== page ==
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Canada's Hidden Pharma Potential

Canada Posted on: 06 Apr 06
Canada's Hidden Pharma Potential

Summary

Given its proximity to the huge US market, Canada is often overlooked with respect to its contribution to the pharmaceutical sector. Yet it is a well-established market in which all the major players are active and it has a vibrant R&D environment, both for traditional pharmaceutical companies and emerging biotech companies.

Given its proximity to the huge US market, Canada is often overlooked with respect to its contribution to the pharmaceutical sector. Yet it is a well-established market in which all the major players are active and it has a vibrant R&D environment, both for traditional pharmaceutical companies and emerging biotech companies.


 


Regional benefits


Canada’s position next to the US automatically confers certain advantages on it as an investment location and this has attracted a host of technology-based industries, including the pharmaceutical industry. The two countries have one of the world’s largest trading partnerships, with two-way trade accounting for more than US$500 billion in 2002.


 


These potential trading advantages have led to a number of North American-based companies integrating aspects of their Canadian and US operations into an almost seamless structure (1). In particular, pharmaceutical companies have benefited by being able to treat North America as a more unified market, even though the healthcare systems and pharmaceutical pricing environments are different. The trade conditions have enabled pharmaceutical companies to source materials necessary for drug manufacturing in an easier fashion and in some cases combine business units that would have previously existed to serve each market in their own right (2). As a result of NAFTA, between 1992 and 2002, US pharmaceutical companies increased their exports to Canada by 153% (2). Over a similar period Canadian pharmaceutical exports to the US market are estimated to have risen by 487% (2). In 2004, Canada imported around half of its pharmaceuticals from the US, and 81% of Canadian pharmaceutical exports went to the US (2).


 


The pharmaceutical market


The Canadian pharmaceutical market is one of the top ten global markets, and is experiencing double-digit annual growth (3). However, it only represents around 2% of the global pharmaceutical market and so is overshadowed by the huge US market when discussed in the media (3, 4). Nevertheless, the Canadian pharmaceutical market’s continuing growth has benefited companies operating here. For example, for the year ending November 2005, retail pharmacy drug sales in Canada were 15-fold less than those in the US market, but the annual growth rate in Canada (15%) was higher than that in the US (4%) (5). Furthermore, in absolute value terms, Canada’s retail pharmacy drug sales were higher than those in Spain, which is a major European pharmaceutical market (5). Therefore when examining the pharmaceutical prospects for Canada, it is important to evaluate the market in its own right and not be over-influenced by comparisons with the US market.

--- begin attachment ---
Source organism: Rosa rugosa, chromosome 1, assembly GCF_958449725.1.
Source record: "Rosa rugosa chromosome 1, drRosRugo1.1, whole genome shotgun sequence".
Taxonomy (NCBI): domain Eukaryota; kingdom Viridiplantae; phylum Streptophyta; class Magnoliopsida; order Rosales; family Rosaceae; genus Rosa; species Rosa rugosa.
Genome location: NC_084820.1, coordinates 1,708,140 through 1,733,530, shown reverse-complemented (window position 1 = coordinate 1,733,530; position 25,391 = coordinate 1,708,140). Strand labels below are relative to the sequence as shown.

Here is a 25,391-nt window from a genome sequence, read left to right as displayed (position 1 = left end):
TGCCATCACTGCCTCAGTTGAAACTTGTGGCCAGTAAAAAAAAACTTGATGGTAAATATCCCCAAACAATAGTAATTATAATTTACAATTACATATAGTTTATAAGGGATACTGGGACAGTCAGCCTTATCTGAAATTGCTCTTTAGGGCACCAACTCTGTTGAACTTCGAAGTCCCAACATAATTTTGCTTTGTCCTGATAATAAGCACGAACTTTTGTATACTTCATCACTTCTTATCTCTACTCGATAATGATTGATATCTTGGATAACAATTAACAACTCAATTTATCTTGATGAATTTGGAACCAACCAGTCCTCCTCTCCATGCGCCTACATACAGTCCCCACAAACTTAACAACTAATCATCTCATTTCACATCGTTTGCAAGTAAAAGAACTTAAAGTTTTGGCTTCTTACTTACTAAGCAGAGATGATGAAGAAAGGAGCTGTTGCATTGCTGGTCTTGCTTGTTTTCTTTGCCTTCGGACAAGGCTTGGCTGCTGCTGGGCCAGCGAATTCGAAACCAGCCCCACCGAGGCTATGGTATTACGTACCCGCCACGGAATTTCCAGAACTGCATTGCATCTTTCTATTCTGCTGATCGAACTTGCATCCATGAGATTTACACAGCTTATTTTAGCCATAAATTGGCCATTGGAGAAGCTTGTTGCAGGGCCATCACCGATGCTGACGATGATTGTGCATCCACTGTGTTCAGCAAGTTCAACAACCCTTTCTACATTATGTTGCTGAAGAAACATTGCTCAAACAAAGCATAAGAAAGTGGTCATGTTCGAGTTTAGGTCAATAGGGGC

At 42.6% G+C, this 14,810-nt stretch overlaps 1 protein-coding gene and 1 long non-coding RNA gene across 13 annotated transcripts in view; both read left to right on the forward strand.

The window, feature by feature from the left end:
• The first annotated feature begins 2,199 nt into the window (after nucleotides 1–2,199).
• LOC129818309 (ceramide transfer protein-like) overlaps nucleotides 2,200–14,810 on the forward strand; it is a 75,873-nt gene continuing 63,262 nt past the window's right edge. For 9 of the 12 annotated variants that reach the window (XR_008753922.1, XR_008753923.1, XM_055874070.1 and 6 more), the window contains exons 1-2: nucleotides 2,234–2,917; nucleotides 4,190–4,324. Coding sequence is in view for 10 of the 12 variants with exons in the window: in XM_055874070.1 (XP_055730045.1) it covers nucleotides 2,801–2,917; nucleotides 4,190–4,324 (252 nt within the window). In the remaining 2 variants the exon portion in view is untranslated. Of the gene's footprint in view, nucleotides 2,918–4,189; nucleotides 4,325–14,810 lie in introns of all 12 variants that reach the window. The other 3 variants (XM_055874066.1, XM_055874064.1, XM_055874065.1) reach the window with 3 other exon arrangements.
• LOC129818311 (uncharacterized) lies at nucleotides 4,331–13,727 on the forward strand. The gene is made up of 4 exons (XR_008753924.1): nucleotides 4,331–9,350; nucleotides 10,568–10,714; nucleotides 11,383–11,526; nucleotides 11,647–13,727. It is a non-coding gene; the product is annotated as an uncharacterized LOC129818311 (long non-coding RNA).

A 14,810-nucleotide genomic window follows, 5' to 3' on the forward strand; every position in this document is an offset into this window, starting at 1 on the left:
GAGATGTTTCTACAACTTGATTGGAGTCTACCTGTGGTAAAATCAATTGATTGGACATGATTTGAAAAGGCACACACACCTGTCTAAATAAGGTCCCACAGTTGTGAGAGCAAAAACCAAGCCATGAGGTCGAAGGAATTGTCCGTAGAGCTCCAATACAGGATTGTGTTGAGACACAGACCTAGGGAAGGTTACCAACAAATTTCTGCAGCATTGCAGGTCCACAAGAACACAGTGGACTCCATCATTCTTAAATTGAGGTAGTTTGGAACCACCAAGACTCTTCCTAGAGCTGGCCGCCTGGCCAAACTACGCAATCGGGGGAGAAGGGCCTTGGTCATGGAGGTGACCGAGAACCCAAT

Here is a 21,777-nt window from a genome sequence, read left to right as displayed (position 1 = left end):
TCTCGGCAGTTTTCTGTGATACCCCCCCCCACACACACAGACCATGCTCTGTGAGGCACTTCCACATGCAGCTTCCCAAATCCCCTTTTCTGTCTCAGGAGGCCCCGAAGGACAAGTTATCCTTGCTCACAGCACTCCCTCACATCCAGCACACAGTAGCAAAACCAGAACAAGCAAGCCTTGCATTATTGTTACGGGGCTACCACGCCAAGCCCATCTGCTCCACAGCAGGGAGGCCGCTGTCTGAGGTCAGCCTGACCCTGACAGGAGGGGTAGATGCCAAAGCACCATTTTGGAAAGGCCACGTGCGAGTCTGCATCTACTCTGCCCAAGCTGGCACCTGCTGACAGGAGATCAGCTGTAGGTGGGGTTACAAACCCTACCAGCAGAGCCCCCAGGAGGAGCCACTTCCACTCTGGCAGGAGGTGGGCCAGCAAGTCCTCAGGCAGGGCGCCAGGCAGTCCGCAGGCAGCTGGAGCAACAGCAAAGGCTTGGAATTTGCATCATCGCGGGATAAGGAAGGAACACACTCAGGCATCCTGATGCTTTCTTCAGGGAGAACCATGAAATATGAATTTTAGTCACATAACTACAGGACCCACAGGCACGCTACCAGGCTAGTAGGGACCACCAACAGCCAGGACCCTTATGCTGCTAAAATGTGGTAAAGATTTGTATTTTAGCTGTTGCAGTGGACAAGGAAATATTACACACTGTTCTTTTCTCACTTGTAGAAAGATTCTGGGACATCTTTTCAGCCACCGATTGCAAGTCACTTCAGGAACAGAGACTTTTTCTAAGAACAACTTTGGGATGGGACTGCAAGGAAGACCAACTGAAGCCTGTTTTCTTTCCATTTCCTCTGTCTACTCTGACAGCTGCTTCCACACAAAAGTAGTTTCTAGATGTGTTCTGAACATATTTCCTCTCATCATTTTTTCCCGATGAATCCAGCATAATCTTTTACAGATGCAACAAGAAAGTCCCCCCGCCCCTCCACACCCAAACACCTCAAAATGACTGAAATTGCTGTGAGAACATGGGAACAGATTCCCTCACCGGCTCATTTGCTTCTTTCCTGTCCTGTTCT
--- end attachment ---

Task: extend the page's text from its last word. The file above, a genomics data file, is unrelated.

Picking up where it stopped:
Pharmaceuticals already play a great role in improving the quality of life for the elderly and so there is the potential for companies working in the appropriate therapeutic areas to expand their sales. The top three therapeutic classes in the Canadian pharmaceutical market are cardiovascular, central nervous system and alimentary/metabolism and it is likely that demand from elderly patients for medicines in these areas is contributing substantially to sales. As the popularity of these three therapeutic classes is generally in line with those of other major global markets (US, Europe and Japan) there is potential for companies active in foreign markets to sell their products in Canada. However, in the current cost-conscious consumer environment they will be under pressure to justify their prices if they are to benefit. Furthermore the government will be keen to examine cost containment options in order to maintain control of its healthcare spending.


 


Outlook


Canada remains a promising environment for companies in the pharmaceutical and biotech sectors, possessing all the necessary ingredients in terms of business conditions and staff availability to foster research innovation. Yet, as in other countries, companies are finding that the public and media are closely watching their commercial activities and critically evaluating their role in healthcare provision. However, medical advances will depend on pharmaceutical and biotech companies and so the government must strike the right balance in controlling healthcare expenditure to the satisfaction of the public and yet promoting R&D innovation by companies.


 


References


 



  1. Anon (2004). CEO’s Guide to World Business Costs. Invest in Canada. http://www.investincanada.gc.ca

  2. Anon (2004). NAFTA: Ten years later. US Department of Commerce, International Trade Administration, Office of Industry Trade Policy. http://www.ita.doc.gov/td/industry/otea/nafta/Pharmaceuticals.pdf

  3. Anon (2005). The Pharmaceutical Industry. Invest in Canada. http://www.investincanada.gc.ca

  4. Anon (2005). IMS Reports 2004 Global Pharmaceutical Sales Grew 7 Percent to $550 Billion. IMS Health Press Release. 9 March 2005. http://www.imshealth.com/ims/portal/front/articleC/0,2777,6599_3665_71496463,00.html

  5. Anon (2005). IMS Reports 5% Growth in Retail Pharmacy Drug Sales for the 12 Months to November 2005. IMS Health. http://www.imshealth.com/ims/portal/front/articleC/0,2777,6025_73052811_76875215,00.html

Dr Faiz Kermani

Last updated on: 27/08/2010 11:40:18

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